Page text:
I run the same. Two heaters on start up and shut down one as the plates start loading. I have the input for both condensers running to a Y-fitting and a hose down to the pump. On the RC I have a needle valve to control things. I also have the two outputs from the condensers in a similar arrangement, minus the needle valve. All hoses are just good quality garden hose in that standard diameter most people use for garden purposes. I copied a plumbing arrangement post on this forum, I think MacStill gave the arrangement a thumbs up or maybe it was his idea. Same fitting, hoses with wire braid, etc.

In a perfect world, the missus won't care what I have in the yard, but... So the 240L rubbish bin is the biggest cooling tank I'll have for now.
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Re: Running a Plated Column. the easy way

Postby woodduck » Mon Nov 27, 2017 2:36 pm

I really don't think it's your cooling. If you've got cooling issues your lph would increase because more vapor is getting past the warmer rc, if thats not happening I think it’s wash related. When I turn on my tap to fill a bucket or whatever while running my still the out put spikes and a gush of alcohol pours out my parrot so warmer rc means faster output.

What is your total alc volume output from a wash? Are you getting all the alcohol out of your wash? Maybe tails are there already once this problem starts? Do you check your washs gravity to know the expected alcohol content and is that lining up with what your getting out?
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Re: Running a Plated Column. the easy way

Postby Professor Green » Mon Nov 27, 2017 2:55 pm

Fair enough. I didn't see the post with the flow rates in it.

Cheers,
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Re: Running a Plated Column. the easy way

Postby Borneogoat » Mon Nov 27, 2017 3:11 pm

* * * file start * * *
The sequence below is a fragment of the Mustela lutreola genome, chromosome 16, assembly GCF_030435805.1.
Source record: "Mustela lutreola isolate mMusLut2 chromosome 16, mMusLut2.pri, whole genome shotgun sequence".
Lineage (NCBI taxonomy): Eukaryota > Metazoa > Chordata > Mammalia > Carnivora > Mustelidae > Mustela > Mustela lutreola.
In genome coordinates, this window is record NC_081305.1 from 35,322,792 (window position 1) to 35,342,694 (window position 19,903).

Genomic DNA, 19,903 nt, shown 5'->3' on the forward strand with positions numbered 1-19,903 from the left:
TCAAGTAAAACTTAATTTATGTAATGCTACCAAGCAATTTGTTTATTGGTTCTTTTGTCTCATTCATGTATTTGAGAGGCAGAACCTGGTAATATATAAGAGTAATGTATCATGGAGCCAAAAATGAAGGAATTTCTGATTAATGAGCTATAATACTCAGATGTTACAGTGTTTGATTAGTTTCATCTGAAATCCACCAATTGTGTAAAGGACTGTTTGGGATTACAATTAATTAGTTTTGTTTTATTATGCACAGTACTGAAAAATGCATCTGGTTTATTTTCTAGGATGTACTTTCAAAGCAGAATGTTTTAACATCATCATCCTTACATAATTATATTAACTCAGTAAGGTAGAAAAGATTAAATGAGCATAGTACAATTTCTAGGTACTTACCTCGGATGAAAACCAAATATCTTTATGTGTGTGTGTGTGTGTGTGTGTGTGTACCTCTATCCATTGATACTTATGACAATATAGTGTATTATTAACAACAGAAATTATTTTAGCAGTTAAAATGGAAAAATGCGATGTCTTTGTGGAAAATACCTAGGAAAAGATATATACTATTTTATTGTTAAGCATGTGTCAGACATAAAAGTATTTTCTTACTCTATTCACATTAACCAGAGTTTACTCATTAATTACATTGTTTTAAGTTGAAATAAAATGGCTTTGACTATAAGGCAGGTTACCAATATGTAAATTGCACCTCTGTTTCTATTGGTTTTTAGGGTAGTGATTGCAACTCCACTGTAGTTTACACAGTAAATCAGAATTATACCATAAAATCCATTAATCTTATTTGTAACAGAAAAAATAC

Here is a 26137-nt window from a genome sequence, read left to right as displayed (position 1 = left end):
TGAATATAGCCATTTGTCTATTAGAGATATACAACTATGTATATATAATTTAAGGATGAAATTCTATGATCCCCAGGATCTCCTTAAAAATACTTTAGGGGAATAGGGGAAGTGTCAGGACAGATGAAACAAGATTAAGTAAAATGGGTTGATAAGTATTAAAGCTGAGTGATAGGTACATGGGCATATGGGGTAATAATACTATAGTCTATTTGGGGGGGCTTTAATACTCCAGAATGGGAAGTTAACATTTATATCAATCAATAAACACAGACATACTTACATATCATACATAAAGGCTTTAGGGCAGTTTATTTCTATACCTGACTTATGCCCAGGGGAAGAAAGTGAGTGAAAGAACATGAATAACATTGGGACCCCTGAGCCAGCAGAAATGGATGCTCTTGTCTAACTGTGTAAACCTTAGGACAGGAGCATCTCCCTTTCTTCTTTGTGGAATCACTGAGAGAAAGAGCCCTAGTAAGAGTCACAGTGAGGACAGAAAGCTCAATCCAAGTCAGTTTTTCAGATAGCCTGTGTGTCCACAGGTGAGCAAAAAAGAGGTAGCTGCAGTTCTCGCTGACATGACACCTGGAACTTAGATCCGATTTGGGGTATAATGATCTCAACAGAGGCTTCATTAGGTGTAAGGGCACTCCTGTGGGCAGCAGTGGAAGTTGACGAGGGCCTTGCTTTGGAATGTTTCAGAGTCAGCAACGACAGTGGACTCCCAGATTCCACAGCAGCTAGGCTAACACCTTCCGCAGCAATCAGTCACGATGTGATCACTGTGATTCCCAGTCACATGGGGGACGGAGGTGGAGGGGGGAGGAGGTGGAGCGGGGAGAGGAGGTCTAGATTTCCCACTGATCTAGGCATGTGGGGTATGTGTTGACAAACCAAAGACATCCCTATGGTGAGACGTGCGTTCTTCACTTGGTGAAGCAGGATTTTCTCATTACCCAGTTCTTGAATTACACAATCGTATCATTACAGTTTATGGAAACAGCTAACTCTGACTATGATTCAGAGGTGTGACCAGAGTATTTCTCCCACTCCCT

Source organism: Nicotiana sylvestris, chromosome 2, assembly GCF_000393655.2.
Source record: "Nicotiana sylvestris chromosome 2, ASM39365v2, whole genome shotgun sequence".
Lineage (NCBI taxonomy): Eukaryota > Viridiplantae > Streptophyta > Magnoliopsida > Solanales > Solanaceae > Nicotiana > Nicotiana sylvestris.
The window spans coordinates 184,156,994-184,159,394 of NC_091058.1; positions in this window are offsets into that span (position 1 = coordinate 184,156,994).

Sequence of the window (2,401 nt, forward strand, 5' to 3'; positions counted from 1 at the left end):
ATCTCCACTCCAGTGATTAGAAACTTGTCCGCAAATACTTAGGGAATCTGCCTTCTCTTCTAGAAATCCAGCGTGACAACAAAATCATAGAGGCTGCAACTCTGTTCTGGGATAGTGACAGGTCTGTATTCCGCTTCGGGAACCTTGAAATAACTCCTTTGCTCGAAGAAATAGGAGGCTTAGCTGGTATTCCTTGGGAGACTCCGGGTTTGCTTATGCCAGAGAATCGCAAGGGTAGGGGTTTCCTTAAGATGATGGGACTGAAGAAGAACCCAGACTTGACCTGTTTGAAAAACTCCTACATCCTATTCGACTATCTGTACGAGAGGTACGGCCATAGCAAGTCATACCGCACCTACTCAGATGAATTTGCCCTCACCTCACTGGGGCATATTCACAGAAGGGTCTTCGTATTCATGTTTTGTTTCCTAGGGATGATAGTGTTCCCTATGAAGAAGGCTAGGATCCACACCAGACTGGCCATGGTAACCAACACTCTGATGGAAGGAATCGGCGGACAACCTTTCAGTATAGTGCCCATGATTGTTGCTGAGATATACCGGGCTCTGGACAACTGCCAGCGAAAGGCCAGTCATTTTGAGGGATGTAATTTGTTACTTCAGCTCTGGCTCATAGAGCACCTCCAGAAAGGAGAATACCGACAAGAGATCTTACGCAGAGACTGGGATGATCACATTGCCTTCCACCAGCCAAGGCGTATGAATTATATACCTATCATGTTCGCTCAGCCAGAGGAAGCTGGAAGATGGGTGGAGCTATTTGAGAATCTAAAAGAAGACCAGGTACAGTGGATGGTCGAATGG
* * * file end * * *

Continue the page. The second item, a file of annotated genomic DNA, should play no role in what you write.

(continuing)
woodduck wrote:I really don't think it's your cooling. If you've got cooling issues your lph would increase because more vapor is getting past the warmer rc, if thats not happening I think it’s wash related. When I turn on my tap to fill a bucket or whatever while running my still the out put spikes and a gush of alcohol pours out my parrot so warmer rc means faster output.

What is your total alc volume output from a wash? Are you getting all the alcohol out of your wash? Maybe tails are there already once this problem starts? Do you check your washs gravity to know the expected alcohol content and is that lining up with what your getting out?


To my novice mind, the cooling seems adequate for the job, but I wasn't sure what else to point the finger at! Regarding the washes, I've used 3x tried & true recipes: Odin's Rye Bread Whiskey (2x), Hook Rum, and Ted's FFV. I've followed the recipes closely, no experimenting around. Only changes are scaling up the washes to 80L. Each time I've hit the expected OG and FG, which I'm comfortable with from brewing AG beer. I'm not sure if I've gotten all the ethanol from the wash each time, because when the product starts smelling & tasting unpleasant I stop shortly thereafter.

Example: Yesterday I did Ted's FFV with 14kg sugar + 1kg bran + 80L water. OG spot on, FG less than 1.000 (my hydrometer doesn't measure below 1.000). I dumped 320ml foreshots and from memory I collected 6.4L from heads + hearts + tails. Stopped in the low 50's ABV because it started to smell/taste bad. My calcs say 14kg sugar made up to 80L = 10.3%. Which is about 8.24L total EtOH. I saved 6.4L + 0.32 discarded fores = 6.7L. 6.7/8.24 = 81 %. And I have no idea if that is a good result...